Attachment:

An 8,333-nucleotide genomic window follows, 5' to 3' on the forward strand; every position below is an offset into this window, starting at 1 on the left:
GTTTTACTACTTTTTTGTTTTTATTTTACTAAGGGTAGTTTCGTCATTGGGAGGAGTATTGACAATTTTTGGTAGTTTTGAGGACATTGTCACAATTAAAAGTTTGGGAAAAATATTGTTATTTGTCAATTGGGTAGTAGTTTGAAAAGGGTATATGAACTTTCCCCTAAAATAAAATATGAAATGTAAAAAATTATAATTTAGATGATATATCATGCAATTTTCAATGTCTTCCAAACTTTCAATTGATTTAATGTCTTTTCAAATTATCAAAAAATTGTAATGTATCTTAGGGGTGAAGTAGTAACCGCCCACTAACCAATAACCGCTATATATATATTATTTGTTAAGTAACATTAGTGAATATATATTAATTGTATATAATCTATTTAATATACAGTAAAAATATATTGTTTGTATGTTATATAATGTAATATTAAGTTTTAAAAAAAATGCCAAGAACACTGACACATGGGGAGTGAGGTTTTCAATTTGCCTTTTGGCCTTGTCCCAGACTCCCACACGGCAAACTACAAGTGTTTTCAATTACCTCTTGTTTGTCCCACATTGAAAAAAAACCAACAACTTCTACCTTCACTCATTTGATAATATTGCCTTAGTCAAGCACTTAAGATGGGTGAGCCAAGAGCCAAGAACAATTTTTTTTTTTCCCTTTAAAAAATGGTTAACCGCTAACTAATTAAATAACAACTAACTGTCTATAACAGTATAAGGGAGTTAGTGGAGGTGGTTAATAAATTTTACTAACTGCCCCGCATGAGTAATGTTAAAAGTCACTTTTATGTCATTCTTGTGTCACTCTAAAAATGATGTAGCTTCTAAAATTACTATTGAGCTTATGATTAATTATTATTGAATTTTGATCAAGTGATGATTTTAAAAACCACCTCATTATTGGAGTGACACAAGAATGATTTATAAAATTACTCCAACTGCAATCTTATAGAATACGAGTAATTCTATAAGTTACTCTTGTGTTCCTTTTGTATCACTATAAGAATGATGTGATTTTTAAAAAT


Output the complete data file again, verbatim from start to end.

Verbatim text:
An 8,333-nucleotide genomic window follows, 5' to 3' on the forward strand; every position below is an offset into this window, starting at 1 on the left:
GTTTTACTACTTTTTTGTTTTTATTTTACTAAGGGTAGTTTCGTCATTGGGAGGAGTATTGACAATTTTTGGTAGTTTTGAGGACATTGTCACAATTAAAAGTTTGGGAAAAATATTGTTATTTGTCAATTGGGTAGTAGTTTGAAAAGGGTATATGAACTTTCCCCTAAAATAAAATATGAAATGTAAAAAATTATAATTTAGATGATATATCATGCAATTTTCAATGTCTTCCAAACTTTCAATTGATTTAATGTCTTTTCAAATTATCAAAAAATTGTAATGTATCTTAGGGGTGAAGTAGTAACCGCCCACTAACCAATAACCGCTATATATATATTATTTGTTAAGTAACATTAGTGAATATATATTAATTGTATATAATCTATTTAATATACAGTAAAAATATATTGTTTGTATGTTATATAATGTAATATTAAGTTTTAAAAAAAATGCCAAGAACACTGACACATGGGGAGTGAGGTTTTCAATTTGCCTTTTGGCCTTGTCCCAGACTCCCACACGGCAAACTACAAGTGTTTTCAATTACCTCTTGTTTGTCCCACATTGAAAAAAAACCAACAACTTCTACCTTCACTCATTTGATAATATTGCCTTAGTCAAGCACTTAAGATGGGTGAGCCAAGAGCCAAGAACAATTTTTTTTTTTCCCTTTAAAAAATGGTTAACCGCTAACTAATTAAATAACAACTAACTGTCTATAACAGTATAAGGGAGTTAGTGGAGGTGGTTAATAAATTTTACTAACTGCCCCGCATGAGTAATGTTAAAAGTCACTTTTATGTCATTCTTGTGTCACTCTAAAAATGATGTAGCTTCTAAAATTACTATTGAGCTTATGATTAATTATTATTGAATTTTGATCAAGTGATGATTTTAAAAACCACCTCATTATTGGAGTGACACAAGAATGATTTATAAAATTACTCCAACTGCAATCTTATAGAATACGAGTAATTCTATAAGTTACTCTTGTGTTCCTTTTGTATCACTATAAGAATGATGTGATTTTTAAAAAT